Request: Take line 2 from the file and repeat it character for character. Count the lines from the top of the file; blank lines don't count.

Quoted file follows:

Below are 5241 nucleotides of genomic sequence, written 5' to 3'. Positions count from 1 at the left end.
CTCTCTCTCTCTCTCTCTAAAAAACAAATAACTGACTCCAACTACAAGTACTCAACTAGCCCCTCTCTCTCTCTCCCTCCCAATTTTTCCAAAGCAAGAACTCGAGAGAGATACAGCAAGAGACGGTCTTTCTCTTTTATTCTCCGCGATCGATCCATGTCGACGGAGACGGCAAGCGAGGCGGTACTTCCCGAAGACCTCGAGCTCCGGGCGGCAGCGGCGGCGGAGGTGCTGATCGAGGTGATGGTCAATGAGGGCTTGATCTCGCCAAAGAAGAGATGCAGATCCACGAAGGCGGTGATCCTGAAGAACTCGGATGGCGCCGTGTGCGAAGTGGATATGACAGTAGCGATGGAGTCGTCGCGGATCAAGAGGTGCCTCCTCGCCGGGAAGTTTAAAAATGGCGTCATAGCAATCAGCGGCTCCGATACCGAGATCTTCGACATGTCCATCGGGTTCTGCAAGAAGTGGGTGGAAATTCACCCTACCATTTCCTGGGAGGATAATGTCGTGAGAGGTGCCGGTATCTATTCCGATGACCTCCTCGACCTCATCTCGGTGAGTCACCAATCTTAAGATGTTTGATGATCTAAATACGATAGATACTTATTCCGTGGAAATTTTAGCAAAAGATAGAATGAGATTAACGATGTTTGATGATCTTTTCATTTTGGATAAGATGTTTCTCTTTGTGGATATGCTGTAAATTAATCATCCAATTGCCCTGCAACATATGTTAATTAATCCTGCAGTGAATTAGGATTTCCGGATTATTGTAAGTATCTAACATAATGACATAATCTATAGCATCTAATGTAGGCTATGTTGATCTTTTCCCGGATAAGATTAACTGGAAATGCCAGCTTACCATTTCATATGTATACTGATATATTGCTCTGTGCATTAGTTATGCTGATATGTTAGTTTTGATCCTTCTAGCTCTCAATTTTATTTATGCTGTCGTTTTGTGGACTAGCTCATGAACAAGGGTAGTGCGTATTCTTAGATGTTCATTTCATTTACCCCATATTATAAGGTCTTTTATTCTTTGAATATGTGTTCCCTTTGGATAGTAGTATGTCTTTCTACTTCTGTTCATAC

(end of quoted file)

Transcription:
CTCTCTCTCTCTCTCTCTAAAAAACAAATAACTGACTCCAACTACAAGTACTCAACTAGCCCCTCTCTCTCTCTCCCTCCCAATTTTTCCAAAGCAAGAACTCGAGAGAGATACAGCAAGAGACGGTCTTTCTCTTTTATTCTCCGCGATCGATCCATGTCGACGGAGACGGCAAGCGAGGCGGTACTTCCCGAAGACCTCGAGCTCCGGGCGGCAGCGGCGGCGGAGGTGCTGATCGAGGTGATGGTCAATGAGGGCTTGATCTCGCCAAAGAAGAGATGCAGATCCACGAAGGCGGTGATCCTGAAGAACTCGGATGGCGCCGTGTGCGAAGTGGATATGACAGTAGCGATGGAGTCGTCGCGGATCAAGAGGTGCCTCCTCGCCGGGAAGTTTAAAAATGGCGTCATAGCAATCAGCGGCTCCGATACCGAGATCTTCGACATGTCCATCGGGTTCTGCAAGAAGTGGGTGGAAATTCACCCTACCATTTCCTGGGAGGATAATGTCGTGAGAGGTGCCGGTATCTATTCCGATGACCTCCTCGACCTCATCTCGGTGAGTCACCAATCTTAAGATGTTTGATGATCTAAATACGATAGATACTTATTCCGTGGAAATTTTAGCAAAAGATAGAATGAGATTAACGATGTTTGATGATCTTTTCATTTTGGATAAGATGTTTCTCTTTGTGGATATGCTGTAAATTAATCATCCAATTGCCCTGCAACATATGTTAATTAATCCTGCAGTGAATTAGGATTTCCGGATTATTGTAAGTATCTAACATAATGACATAATCTATAGCATCTAATGTAGGCTATGTTGATCTTTTCCCGGATAAGATTAACTGGAAATGCCAGCTTACCATTTCATATGTATACTGATATATTGCTCTGTGCATTAGTTATGCTGATATGTTAGTTTTGATCCTTCTAGCTCTCAATTTTATTTATGCTGTCGTTTTGTGGACTAGCTCATGAACAAGGGTAGTGCGTATTCTTAGATGTTCATTTCATTTACCCCATATTATAAGGTCTTTTATTCTTTGAATATGTGTTCCCTTTGGATAGTAGTATGTCTTTCTACTTCTGTTCATAC